The first monument to be encountered in the W sector is a Byzantine mortuary chapel, built against an exterior angle of the city wall. This structure, which has four central pillars supporting a dome, housed the remains of a saint or bishop in a Roman sarcophagus, recut in Byzantine times. Just inside the line of the city wall is the restored western basilica, whose apse occupies a former rectangular wall tower. Its nave and side aisles are divided by columns of varying types, sizes, and materials. A complex of rooms E of its narthex contained a small baptistery with sunken baptismal tank. Both the church and baptistery date to the 6th c. Nearby, along the inner face of the city wall, are three excavated rooms of Byzantine date. Their design, as well as their proximity to the main W gate and its associated small oval piazza, suggest that their function was largely governmental and bureaucratic.
  The 6th c. central basilica lies ca. 200 m E of the west gate. Its restored interior was originally entered from the W through a small atrium, which in turn led into a long narrow narthex with apses at either end. Local limestone provided the material for some of its columns as well as sections of its paving. Since the rest of its fittings were of marble, evidently pre-cut materials were shipped to Apollonia where a structure had to be improvised for their accommodation. A substantial Roman bath, which, prior to its conversion around A.D. 100, served as a Late Hellenistic palazzo signorile, is located E of the church. Immediately N are remains of the late baths, built to replace the Roman baths after the earthquake of A.D. 365. Their construction indicates that they were never completed.
  The Palace of the Byzantine Dux (ca. A.D. 500) was erected on the hillside SE of the Roman baths. This major complex was divided into two sections, with its W half containing the ceremonial chambers of the governor when Apollonia was the provincial capital. These include an audience hail, guardroom, armory, atrium, and chapel. The E wing is less monumental and appears largely residential in nature. An early Roman villa and small houses belonging to the Byzantine period are located ca. 100 m to the NE of the palace. Separated from the Byzantine housing quarter is the restored E basilica (5th or 6th c.), built on top of an unidentified Hellenistic building. The nave of this imposing monument is divided by large monolithic columns of cipollino marble. A baptistery of triconch plan is attached to its NE corner.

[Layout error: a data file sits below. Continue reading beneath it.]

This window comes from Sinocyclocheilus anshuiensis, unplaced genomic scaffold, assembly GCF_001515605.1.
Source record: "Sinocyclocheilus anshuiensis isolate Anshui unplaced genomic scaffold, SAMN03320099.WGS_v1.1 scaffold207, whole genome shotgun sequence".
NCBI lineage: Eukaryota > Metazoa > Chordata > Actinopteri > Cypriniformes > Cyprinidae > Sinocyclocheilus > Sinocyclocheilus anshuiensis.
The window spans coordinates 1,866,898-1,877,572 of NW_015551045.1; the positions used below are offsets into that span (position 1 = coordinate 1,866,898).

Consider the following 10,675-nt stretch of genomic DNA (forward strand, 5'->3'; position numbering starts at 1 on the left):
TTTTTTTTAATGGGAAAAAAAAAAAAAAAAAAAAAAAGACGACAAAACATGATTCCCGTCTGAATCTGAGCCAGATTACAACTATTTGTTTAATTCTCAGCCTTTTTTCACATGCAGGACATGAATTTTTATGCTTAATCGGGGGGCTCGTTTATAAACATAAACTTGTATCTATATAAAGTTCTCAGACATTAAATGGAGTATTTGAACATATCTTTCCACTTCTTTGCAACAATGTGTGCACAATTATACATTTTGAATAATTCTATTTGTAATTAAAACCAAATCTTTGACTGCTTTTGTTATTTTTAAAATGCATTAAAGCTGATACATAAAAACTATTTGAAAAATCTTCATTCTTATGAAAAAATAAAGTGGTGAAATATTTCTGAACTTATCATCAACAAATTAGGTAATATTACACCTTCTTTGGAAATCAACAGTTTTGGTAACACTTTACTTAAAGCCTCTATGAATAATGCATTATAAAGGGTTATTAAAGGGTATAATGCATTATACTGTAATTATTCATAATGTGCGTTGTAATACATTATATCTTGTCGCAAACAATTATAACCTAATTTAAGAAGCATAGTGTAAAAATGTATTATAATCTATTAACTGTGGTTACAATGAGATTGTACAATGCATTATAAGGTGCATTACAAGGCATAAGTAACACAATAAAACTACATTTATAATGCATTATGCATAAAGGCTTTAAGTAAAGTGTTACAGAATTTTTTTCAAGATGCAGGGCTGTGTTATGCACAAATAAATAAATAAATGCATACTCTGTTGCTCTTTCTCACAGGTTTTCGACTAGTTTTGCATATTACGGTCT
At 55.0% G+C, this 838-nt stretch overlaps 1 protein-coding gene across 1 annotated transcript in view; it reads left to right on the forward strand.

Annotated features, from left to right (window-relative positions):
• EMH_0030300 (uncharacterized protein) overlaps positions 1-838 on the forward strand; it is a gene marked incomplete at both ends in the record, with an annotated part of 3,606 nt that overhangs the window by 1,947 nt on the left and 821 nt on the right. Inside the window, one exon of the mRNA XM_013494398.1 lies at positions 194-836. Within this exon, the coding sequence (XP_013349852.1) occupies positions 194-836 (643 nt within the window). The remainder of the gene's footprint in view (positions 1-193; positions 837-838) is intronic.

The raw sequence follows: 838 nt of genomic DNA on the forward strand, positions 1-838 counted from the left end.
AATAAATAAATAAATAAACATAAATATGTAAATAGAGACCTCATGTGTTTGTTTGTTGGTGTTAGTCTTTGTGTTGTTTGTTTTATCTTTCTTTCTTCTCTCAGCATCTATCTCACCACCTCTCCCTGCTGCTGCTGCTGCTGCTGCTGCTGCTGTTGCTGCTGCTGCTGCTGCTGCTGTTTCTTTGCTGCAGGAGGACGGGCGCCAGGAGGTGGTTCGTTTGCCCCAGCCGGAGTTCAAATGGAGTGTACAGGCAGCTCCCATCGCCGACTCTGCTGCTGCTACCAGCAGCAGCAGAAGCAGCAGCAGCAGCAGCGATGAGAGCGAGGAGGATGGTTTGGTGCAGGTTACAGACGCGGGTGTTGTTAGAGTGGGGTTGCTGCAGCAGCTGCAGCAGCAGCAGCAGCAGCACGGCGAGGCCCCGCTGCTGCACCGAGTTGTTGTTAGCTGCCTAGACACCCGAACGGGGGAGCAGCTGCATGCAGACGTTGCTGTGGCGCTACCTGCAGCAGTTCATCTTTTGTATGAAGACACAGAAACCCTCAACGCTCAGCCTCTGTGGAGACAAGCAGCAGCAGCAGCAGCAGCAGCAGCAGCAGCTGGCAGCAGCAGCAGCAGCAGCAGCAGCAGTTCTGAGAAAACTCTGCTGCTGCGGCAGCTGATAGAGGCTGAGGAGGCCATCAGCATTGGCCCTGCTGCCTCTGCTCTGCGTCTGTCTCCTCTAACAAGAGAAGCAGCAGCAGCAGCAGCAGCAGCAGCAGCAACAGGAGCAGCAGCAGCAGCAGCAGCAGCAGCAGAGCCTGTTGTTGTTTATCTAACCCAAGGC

As ground rises toward the acropolis hill a rocky outcropping marks the site of a heroon dedicated to the nymph (?) Callicrateia. Further NE are a series of chambers, probably functioning as warehouses, hewn out of the rock ledge facing the sea. Remains of vaulted cisterns and Byzantine houses are located close by. The top of the acropolis hill was left open, with a series of rooms of late date grouped around. No sure identification of this area's use has been made.
  The Hellenistic theater, whose scene building was reconstructed during the reign of Domitian, is located just outside the city walls E of the acropolis. A small section of slipways is visible about half a kilometer off shore from the center of the city. These once belonged to the inner harbor and today rise above the sea in the form of an island. A second island slightly to the E preserves traces of the base of an ancient pharos. About a kilometer W of the city are foundations of a Hellenistic temple, as yet unidentified.

D. White, ed.
This text is from: The Princeton encyclopedia of classical sites, Princeton University Press 1976. Cited Nov 2002 from Perseus Project URL below, which contains bibliography & interesting hyperlinks.